Tag Archives: Sturnus vulgaris

Sparrowhawk

In 2005 when I lived in St Anne’s on Sea I heard an ungodly racket and glanced out the window. A sparrowhawk had flown in and attacked a starling. The sparrowhawk had the starling pinned to the ground and was mantling its prey as I watched with a fascinated horror, and a camera, from inside the house.

The next few minutes were pretty gruesome as the sparrowhawk carefully attended to its victim which continued to belt out a series of chilling screeches until eventually it had no life left. It was not, for me, comfortable viewing.

Today I heard the same noise again. This time, 7 years on, in Durham. A sparrowhawk had flown in to the bird table. This has happened before. But today was different. It stayed. Sparrowhawks are opportunists. Hit and Run. Boom and Zoom. They fly in, target, and then move on. But this one was hanging around, watching all the frantic sparrows and tits that were shouting out their alarm calls within the shrubbery.

I watched for a minute or two, and then, comfortable as I am nowadays with my anthropomorphism, grabbed the camera and headed out. The sparrowhawk only flew of, empty handed, as I approached, and the ‘nice’ birds heaved a sigh of relief.

I can see Chris Packham’s fascination with this raptor, and its large, mean, malevolent (there’s the anthropomorphism again) eye. My problem with the sparrowhawk, as it is with my three domestic pet cats, is their distressing lack of compassion in dispatching their prey. No neat bite behind the neck, just a functional, leisurely and sedate consumption of their dinner. And it dies when it dies. The efficiency of the biological imperative is understandable but that doesn’t make it any the less disquieting.

Starling investigates the blue tit nestbox

It must be pretty tough being a blue tit. Yesterday there was a magpie sitting on the roof. Today a starling tried to get in through the front door. The blue tit youngsters must still be in there (I saw an adult with food) and presumably the starling can hear them chirping inside. If the image below is going to be typical then leaving home for the blue tits is going to be a dramatic business.

I don’t know if starlings predate blue tit youngsters but I’ve no reason to assume they don’t. The starlings have been keeping an eye and a claw on the nestbox all day. I wonder how this one will play out …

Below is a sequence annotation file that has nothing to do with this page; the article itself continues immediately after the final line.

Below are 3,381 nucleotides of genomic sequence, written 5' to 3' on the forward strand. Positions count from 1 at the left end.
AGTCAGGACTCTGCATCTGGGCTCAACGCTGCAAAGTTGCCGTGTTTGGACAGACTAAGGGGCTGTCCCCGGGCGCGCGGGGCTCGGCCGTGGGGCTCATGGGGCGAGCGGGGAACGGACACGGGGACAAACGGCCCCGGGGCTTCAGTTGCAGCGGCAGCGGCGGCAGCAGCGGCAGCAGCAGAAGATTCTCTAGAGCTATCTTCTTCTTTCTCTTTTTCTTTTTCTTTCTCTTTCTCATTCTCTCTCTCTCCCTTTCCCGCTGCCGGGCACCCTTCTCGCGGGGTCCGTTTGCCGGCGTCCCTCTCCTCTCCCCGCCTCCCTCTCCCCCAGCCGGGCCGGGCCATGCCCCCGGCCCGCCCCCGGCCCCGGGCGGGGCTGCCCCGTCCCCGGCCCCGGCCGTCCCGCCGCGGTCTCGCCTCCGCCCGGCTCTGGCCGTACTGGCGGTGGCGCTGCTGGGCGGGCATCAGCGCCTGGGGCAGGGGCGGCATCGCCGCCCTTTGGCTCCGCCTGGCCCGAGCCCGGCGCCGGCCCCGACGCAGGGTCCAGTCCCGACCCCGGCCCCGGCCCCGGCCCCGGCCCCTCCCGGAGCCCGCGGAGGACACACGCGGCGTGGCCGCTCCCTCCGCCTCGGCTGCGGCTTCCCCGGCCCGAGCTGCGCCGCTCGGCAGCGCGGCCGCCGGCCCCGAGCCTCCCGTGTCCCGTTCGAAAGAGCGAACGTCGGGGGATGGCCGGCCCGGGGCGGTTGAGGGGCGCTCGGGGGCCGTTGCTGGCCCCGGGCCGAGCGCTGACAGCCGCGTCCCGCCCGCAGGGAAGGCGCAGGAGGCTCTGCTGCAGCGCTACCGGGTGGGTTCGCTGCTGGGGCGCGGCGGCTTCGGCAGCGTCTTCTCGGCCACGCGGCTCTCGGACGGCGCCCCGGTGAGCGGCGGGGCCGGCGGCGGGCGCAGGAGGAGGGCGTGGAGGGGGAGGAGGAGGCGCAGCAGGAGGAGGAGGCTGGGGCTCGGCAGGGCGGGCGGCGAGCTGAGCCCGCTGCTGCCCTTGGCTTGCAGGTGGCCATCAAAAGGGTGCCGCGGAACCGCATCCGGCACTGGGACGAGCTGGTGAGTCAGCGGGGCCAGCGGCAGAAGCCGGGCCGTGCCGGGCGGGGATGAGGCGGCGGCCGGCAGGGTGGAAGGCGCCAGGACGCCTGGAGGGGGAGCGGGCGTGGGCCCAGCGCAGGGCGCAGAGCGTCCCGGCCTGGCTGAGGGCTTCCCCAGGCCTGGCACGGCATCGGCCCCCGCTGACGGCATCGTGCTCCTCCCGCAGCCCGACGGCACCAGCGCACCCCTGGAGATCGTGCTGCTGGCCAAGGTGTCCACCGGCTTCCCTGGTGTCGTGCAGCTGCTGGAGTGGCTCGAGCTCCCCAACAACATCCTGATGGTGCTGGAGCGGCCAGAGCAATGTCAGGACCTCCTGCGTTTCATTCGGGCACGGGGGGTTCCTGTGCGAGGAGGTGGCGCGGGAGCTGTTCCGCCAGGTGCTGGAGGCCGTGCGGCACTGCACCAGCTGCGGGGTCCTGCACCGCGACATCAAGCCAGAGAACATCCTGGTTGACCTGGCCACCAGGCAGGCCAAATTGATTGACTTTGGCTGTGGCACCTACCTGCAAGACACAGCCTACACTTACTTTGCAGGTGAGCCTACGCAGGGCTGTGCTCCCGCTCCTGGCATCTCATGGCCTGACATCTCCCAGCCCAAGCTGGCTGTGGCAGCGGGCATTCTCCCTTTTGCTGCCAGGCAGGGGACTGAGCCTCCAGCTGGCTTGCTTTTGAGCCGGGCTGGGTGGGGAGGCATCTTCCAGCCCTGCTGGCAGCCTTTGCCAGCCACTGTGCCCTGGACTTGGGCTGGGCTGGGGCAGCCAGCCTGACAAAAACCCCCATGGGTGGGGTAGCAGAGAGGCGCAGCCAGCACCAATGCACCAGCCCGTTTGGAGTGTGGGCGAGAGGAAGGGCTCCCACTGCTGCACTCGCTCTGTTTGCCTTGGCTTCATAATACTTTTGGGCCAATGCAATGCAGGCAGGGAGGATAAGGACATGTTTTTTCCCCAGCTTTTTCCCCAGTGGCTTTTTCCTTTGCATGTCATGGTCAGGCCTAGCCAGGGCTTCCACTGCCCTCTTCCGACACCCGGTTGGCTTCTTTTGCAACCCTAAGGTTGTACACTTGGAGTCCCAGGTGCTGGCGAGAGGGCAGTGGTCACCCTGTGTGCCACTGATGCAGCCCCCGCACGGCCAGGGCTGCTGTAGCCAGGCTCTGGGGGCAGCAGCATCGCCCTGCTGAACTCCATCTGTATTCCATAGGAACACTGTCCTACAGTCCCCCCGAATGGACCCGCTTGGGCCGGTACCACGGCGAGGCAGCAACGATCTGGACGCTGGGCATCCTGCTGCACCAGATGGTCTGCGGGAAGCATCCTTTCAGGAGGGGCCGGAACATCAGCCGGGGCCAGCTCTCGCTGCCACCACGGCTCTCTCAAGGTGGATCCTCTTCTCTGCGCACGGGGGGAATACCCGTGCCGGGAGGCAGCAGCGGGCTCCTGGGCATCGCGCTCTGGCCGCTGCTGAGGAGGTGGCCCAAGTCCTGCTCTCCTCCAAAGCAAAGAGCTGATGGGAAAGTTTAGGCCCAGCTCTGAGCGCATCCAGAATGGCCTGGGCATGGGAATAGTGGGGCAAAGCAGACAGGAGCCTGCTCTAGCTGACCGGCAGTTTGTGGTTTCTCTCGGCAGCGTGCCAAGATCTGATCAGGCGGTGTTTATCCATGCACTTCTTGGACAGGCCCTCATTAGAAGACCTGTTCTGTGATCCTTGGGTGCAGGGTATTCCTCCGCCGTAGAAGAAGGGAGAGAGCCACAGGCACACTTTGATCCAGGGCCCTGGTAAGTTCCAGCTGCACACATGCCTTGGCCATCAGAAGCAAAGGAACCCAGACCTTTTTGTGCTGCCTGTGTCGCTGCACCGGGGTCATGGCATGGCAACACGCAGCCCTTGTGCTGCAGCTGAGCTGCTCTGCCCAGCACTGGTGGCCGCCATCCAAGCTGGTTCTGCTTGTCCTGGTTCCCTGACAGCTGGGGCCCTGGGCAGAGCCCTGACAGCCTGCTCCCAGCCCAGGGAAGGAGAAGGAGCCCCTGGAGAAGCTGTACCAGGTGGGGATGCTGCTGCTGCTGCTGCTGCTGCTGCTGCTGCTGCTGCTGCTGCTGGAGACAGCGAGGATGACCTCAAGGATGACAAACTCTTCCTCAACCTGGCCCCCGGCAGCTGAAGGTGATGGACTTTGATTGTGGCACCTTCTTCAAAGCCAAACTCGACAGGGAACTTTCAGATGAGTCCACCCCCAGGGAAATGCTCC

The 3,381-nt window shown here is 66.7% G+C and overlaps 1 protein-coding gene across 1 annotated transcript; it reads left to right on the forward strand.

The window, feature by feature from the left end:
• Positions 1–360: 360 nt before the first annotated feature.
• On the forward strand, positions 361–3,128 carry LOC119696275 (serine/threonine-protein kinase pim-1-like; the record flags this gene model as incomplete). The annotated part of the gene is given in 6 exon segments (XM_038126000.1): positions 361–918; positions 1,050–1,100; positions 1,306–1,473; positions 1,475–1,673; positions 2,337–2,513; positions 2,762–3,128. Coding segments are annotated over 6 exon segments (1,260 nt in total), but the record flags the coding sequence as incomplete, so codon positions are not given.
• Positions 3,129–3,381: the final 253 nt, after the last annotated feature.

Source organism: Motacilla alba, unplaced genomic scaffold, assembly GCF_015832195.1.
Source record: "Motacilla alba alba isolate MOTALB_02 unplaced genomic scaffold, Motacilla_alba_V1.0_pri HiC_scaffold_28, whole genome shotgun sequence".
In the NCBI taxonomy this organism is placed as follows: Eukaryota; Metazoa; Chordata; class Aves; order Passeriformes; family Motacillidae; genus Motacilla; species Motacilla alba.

rude boys

I’ve worked out that at 3 fat blocks, twice daily, I could easily get through 42 fat slabs a week. That’s alot of fat, and a lot of money, so they have to do with a fraction of that. Even so, every time I blink, the feeder is empty. It seems to be mainly the starlings feeding their squabbling lazy youngsters …

Although the food is there for the taking the starlings prefer to screech to the adults to have the stuff physically shoved down their throats …

Although, occasionally, they still manage to look cute.

The screeching and squawking comes to an abrupt halt however. Not because the fat has run out, but because the heavies arrive …


you wouldn’t want to mess with that stare.

Here’s today’s slideshow …

 

youngsters at the feeders

I have a webcam pointing at the Blue Tit nest box but unfortunately it gets so much movement ‘noise’ that I end up with skipfuls of images and it’s hard to sort out the good ones and all sorts of empty images get uploaded automatically to my flickr photostream.

young hungry starlingThere’s always the conventional approach of pointing a real camera at the birds and pressing the button.

This youngster has landed on top of the fat feeders and is screaming at the adult nearby to come and feed him. The adult, however, is older and wiser, and has spotted me nearby and is keeping a wary eye on me.

I do like this picture and its drama with the youngster screeching for attention. But there’s always something nice about getting a photo of a bird on a natural perch. Here’s the same bird again balancing on a bit of hazel:

Starling on hazel

Not as excited this time but a more natural backdrop, which I like.

And every year we get young sparrows that are always good to see. I don’t know where they’re nesting because it’s certainly not the expensive roof terrace that I put up for them years ago and has been ignored every year.

House Sparrow

Bigger versions of these photos can be found in my zenfolio gallery.